- John Breckinridge
When Wythe died, he left his library of books to Thomas Jefferson. Image Source: Wikipedia.
Constitutional Convention and Ratification
Wythe was chosen to attend the Constitutional Convention in 1787. He was there for a short time and worked with the committee to develop the rules of procedure for the convention. However, he was forced to leave and return home to be with his wife, Elizabeth, who was sick. She died on August 18 and Wythe did not return to Philadelphia.
The following year, he was selected as a delegate from York County to attend the Virginia Ratification Convention. During the convention, he was the Chairman of the Committee of the Whole, however, he stepped down so that he could cast a vote in favor of the new United States Constitution. Virginia ratified the Constitution on June 25, 1788, by a vote of 89 to 79.
George Wythe Frees His Slaves
Wythe was an abolitionist and argued in two court cases that the Virginia Bill of Rights made the practice of slavery unconstitutional in the state. However, the Court of Appeals overruled him. After his wife died, Wythe started to free the slaves he owned, or he returned them to their previous owners. Some of them decided to stay on the farm and work for him, and he paid them. By the time of his death, he did not own any slaves.
The Murder of George Wythe
In 1805, Wythe was living in Richmond. In his household was a former slave, Lydia Broadnax, and a young man, a free mulatto named Michael Brown. That same year, Wythe’s nephew, George Wythe Sweeney, went to live with him as well. Sweeney, who was 17 at the time, unfortunately, caused trouble for Wythe.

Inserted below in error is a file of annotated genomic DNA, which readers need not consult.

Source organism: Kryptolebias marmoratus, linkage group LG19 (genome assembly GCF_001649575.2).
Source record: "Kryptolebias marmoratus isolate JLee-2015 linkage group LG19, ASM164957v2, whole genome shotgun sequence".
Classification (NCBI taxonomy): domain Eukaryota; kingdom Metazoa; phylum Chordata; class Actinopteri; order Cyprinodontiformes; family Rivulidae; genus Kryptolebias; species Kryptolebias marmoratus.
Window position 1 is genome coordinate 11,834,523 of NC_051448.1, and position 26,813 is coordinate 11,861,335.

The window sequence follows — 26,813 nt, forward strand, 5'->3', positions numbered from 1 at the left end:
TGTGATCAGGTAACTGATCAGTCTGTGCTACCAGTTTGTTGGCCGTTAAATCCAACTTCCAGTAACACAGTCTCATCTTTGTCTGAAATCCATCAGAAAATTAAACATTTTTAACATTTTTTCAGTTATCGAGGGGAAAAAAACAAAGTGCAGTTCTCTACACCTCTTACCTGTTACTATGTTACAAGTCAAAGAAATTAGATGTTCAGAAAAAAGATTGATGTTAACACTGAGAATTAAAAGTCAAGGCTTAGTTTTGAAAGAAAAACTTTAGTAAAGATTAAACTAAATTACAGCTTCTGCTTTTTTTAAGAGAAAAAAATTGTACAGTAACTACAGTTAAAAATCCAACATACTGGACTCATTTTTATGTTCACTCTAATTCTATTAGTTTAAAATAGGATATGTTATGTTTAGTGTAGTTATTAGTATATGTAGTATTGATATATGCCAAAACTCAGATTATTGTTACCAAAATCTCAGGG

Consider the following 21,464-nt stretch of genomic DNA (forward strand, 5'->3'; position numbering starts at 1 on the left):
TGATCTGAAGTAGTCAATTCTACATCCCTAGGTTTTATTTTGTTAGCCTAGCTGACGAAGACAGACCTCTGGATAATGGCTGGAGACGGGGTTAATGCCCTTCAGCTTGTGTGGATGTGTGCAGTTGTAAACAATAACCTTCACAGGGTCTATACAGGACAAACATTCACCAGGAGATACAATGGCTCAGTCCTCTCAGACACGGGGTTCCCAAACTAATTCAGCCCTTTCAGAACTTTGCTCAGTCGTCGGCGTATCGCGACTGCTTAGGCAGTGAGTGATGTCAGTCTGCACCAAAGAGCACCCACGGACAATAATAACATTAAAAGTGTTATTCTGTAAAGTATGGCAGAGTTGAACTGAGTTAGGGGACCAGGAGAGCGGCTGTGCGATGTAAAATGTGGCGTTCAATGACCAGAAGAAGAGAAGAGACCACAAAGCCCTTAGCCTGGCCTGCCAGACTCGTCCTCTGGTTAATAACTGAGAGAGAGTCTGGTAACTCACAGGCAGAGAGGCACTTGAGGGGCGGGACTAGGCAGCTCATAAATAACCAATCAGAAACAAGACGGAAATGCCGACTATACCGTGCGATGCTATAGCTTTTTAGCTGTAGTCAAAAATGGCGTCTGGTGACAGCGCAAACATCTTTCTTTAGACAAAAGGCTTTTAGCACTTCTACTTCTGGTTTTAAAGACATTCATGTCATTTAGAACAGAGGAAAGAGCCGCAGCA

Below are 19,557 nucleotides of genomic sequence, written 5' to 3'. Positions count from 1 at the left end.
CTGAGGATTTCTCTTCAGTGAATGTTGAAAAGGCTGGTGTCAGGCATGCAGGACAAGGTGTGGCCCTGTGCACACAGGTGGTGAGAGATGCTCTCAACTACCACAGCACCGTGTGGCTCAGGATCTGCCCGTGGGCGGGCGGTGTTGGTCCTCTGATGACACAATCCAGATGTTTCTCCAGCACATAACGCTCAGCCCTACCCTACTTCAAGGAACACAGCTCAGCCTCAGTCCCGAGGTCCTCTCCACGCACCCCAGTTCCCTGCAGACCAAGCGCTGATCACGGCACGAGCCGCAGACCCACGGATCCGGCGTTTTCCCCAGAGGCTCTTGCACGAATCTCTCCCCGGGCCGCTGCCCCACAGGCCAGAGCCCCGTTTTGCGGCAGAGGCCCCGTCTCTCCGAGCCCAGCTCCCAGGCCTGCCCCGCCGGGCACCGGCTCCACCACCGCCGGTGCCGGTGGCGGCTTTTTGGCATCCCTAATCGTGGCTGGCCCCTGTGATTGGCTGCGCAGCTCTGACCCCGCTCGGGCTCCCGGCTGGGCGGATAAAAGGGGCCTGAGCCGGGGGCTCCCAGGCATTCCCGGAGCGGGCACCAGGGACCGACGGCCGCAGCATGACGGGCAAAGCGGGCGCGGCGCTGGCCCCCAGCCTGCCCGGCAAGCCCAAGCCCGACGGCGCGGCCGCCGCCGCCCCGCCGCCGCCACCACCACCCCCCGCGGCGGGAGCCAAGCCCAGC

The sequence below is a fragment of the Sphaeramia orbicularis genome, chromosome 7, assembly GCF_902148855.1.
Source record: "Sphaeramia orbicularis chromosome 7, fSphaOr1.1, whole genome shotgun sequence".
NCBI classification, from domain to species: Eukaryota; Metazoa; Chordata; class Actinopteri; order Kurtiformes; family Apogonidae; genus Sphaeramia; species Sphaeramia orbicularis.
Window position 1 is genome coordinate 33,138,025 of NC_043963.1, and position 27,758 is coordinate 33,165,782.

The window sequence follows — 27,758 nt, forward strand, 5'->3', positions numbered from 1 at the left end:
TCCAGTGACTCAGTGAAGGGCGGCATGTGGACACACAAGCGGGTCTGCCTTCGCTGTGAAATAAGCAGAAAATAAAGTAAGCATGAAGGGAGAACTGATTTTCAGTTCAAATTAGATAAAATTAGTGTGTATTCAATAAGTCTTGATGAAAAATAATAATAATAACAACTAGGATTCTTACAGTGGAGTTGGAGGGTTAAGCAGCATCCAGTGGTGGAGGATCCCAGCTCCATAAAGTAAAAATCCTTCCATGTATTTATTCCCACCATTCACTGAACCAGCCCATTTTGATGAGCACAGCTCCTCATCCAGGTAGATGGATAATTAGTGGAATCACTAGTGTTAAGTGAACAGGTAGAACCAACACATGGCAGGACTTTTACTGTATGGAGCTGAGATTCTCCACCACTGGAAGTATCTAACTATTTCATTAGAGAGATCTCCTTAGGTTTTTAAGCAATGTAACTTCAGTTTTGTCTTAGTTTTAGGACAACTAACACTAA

Wythe suspected him of stealing some of his books to sell, so he could pay off gambling debts. Later, he accused Sweeney of forging his signature on checks.
On May 25, 1805, Wythe, Sweeney, and Brown became ill and doctors suspected they had cholera. However, Wythe told his doctor that Sweeney had poisoned them. When Sweeney tried to cash a check, the people working at the bank became suspicious, because they knew Wythe was very sick. Sweeney was arrested and put in jail. Wythe refused to post the bond.
On June 1, Brown died from the sickness and a few days later Wythe had his will changed so Sweeney was disinherited.
Wythe died on June 8, 1806. He was 80 years old. He was buried at St. John’s Church in Richmond, Virginia.
Sweeney was charged with poisoning Wythe and Brown. The murder charge against Brown was dropped and Sweeney was acquitted of the charge of murdering Wythe due to lack of evidence. In another trial, Sweeney was convicted of forging Wythe’s signature on the checks but was released on a technicality.
Lydia Broadnax eventually recovered but suffered for the rest of her life.
George Wythe Quick Facts
- Date of Birth: George Wythe was born on December 3, 1726.
- Place of Birth: He was born in Chesterville, Virginia.
- Date of Death: Wythe died on June 8, 1806.
- Place of Death: He died in Richmond, Virginia.
- Spouse: His wife was Elizabeth Taliaferro.
Interesting Facts About George Wythe
- George Wythe was the first law professor in the United States.
- Wythe signed the Declaration of Independence.
- When he died, he left his library of books to Thomas Jefferson.
- He is buried at the same church where Patrick Henry delivered his “Give Me Liberty or Give Me Death” speech.
- On the night of April 14, 1865, assassin John Wilkes Booth shouted “Sic Semper Tyrannis” to the crowd at Ford’s Theater in Washington, D.C. just after he shot President Abraham Lincoln.
Significance of George Wythe, Founding Father
George Wythe is important to the history of the United States because he is a Founding Father. He helped shape the foundation of the United States by signing the Declaration of Independence. He also played an important role in the development of the state of Virginia, and he voted in favor of the United States Constitution.